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Internet businesses ask U.S. to keep net neutrality rules
November 27, 2017 / 11:25 PM / in 16 days

Internet businesses ask U.S. to keep net neutrality rules

WASHINGTON (Reuters) - AirBnb, Reddit, Shutterstock, Inc, Tumblr, Etsy (ETSY.O), Twitter (TWTR.N) and a long list of small internet companies urged the Federal Communications Commission on Monday to scrap a plan to roll back net neutrality rules.

FILE PHOTO: Ajit Pai, Chairman of the Federal Communications Commission, testifies before a U.S. Senate Appropriations Financial Services and General Government Subcommittee on Capitol Hill in Washington, DC, U.S. on June 20, 2017. REUTERS/Aaron P. Bernstein/File Photo

In a letter dated on Monday, the companies urged FCC Chairman Ajit Pai to reverse course and vote against changing the rules.

Pai, a Republican appointed by President Donald Trump in January, unveiled plans last week to scrap landmark 2015 rules intended to ensure a free and open internet, moving to give broadband service providers sweeping power over what content consumers can access. The FCC is set to vote on Dec. 14.

The move was seen as a victory for big internet service providers such as AT&T Inc (T.N), Comcast Corp (CMCSA.O) and Verizon Communications Inc (VZ.N), which favored a repeal.

The companies, which sent the letter on Cyber Monday to coincide with the biggest online shopping day of the year, argued that slowing access to content, called “throttling,” or blocking it altogether, would hurt the U.S. economy.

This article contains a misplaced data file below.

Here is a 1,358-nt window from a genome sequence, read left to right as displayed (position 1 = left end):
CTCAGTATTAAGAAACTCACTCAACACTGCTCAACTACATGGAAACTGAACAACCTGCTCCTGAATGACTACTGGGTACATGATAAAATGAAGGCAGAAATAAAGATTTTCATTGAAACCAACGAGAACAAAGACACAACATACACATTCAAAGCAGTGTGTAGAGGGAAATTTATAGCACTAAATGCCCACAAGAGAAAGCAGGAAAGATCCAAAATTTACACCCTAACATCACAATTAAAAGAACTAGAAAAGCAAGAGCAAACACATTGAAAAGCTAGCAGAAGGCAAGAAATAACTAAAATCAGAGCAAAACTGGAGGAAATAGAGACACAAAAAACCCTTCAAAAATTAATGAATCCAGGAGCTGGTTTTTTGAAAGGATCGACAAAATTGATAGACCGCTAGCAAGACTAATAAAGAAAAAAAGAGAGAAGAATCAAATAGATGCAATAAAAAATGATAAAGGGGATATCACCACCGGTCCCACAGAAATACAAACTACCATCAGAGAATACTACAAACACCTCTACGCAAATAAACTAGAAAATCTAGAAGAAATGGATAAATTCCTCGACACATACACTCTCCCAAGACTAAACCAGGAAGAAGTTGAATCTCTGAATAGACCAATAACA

“This would put small and medium-sized businesses at a disadvantage and prevent innovative new ones from even getting off the ground,” the companies said in the letter.

Pai defended the change as a way to remove heavy-handed internet regulations.

“The internet and companies like Twitter, which signed the letter, thrived under the pre-2015 light-touch regulatory framework that governed Internet access. Chairman Pai wants to return to that framework so that we can increase investment in broadband networks and connect more Americans to the services that these companies offer online,” FCC spokesman Mark Wigfield said in a statement.

Reporting by Diane Bartz; Editing by Peter Cooney

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